And how did the muffin dilemma end, you wonder? One of my children and I just ran to town and bought the muffins and a treat for ourselves- a fun date! And the next day, I got myself and the kids all ready and bundled into the car and off to the potluck right on time! Only to realize I had forgotten all the muffins at home [picture me banging my head against the steering wheel in the car (at a stop light- don’t worry!)]. So we stopped and got even more muffins and brought those to the potluck**. The next day my husband brought all the forgotten muffins (now a day old) to work. Muffins for everyone!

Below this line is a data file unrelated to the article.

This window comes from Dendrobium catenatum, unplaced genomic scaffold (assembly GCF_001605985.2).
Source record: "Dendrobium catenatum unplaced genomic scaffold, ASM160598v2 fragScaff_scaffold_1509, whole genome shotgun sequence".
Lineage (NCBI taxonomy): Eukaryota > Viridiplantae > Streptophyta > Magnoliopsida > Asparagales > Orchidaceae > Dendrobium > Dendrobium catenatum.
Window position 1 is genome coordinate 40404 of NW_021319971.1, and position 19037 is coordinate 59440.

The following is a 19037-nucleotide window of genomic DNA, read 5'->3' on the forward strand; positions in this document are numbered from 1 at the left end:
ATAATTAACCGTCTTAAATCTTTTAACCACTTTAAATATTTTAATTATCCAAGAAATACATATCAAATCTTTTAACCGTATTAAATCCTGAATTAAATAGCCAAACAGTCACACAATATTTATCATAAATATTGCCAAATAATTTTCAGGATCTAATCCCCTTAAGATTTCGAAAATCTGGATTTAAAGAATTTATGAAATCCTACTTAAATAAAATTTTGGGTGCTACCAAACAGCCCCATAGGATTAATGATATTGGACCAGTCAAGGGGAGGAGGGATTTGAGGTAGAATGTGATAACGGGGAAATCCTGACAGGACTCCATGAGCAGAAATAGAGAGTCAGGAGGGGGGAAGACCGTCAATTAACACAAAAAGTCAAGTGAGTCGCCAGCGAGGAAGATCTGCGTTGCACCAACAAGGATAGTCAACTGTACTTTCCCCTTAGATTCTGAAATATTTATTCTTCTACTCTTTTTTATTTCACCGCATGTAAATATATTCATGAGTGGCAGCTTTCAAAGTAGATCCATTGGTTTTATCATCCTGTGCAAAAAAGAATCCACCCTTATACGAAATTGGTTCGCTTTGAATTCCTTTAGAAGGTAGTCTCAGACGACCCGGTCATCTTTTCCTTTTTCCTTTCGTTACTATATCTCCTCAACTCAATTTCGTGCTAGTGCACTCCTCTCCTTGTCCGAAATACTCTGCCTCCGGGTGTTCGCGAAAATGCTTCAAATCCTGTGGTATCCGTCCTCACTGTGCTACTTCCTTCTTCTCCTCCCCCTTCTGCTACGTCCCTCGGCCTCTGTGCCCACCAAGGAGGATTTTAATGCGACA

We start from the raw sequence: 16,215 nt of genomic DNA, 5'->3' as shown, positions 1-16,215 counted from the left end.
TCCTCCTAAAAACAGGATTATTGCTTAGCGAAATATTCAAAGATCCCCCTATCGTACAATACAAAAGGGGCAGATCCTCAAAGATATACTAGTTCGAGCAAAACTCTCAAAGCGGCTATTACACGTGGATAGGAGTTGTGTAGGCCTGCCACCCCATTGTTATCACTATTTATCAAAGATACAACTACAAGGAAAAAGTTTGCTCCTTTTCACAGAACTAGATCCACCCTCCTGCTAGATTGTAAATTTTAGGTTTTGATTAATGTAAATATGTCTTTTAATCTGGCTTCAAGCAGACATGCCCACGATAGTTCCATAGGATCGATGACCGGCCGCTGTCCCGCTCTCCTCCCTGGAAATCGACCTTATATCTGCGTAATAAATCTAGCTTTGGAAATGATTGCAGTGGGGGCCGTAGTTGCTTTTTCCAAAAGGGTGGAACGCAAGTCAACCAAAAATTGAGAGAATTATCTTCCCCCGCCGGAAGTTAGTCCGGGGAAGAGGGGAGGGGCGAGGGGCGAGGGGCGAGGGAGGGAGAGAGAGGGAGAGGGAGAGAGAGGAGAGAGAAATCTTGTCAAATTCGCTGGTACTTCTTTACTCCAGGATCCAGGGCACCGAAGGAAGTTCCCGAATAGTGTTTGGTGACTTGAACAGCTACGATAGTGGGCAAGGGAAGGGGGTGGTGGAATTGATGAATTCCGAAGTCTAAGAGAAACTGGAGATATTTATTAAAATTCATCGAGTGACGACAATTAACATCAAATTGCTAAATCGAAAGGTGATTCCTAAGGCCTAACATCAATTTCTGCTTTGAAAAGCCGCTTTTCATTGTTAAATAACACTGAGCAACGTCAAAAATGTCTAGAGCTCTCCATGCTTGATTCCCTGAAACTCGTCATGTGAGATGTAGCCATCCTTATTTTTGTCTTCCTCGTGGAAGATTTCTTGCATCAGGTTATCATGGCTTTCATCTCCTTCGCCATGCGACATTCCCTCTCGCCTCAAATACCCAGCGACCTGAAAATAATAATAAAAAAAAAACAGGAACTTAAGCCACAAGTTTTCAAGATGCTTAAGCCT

Lord, thank you that you have given us words and ways to communicate. Help us to communicate with our loved ones in ways that honor and glorify you. Help us to learn to communicate clearly, so that through our words you could be glorified around the world. Help us to be willing to be vulnerable and authentic with others. Bless our words. In Jesus name, Amen!

~Lindsay

*Uhm, we moved. And I talk about it a lot in the blog. So mentioning it in detail again seemed… boring. :)

**disadvantage of living 20 minutes outside of town.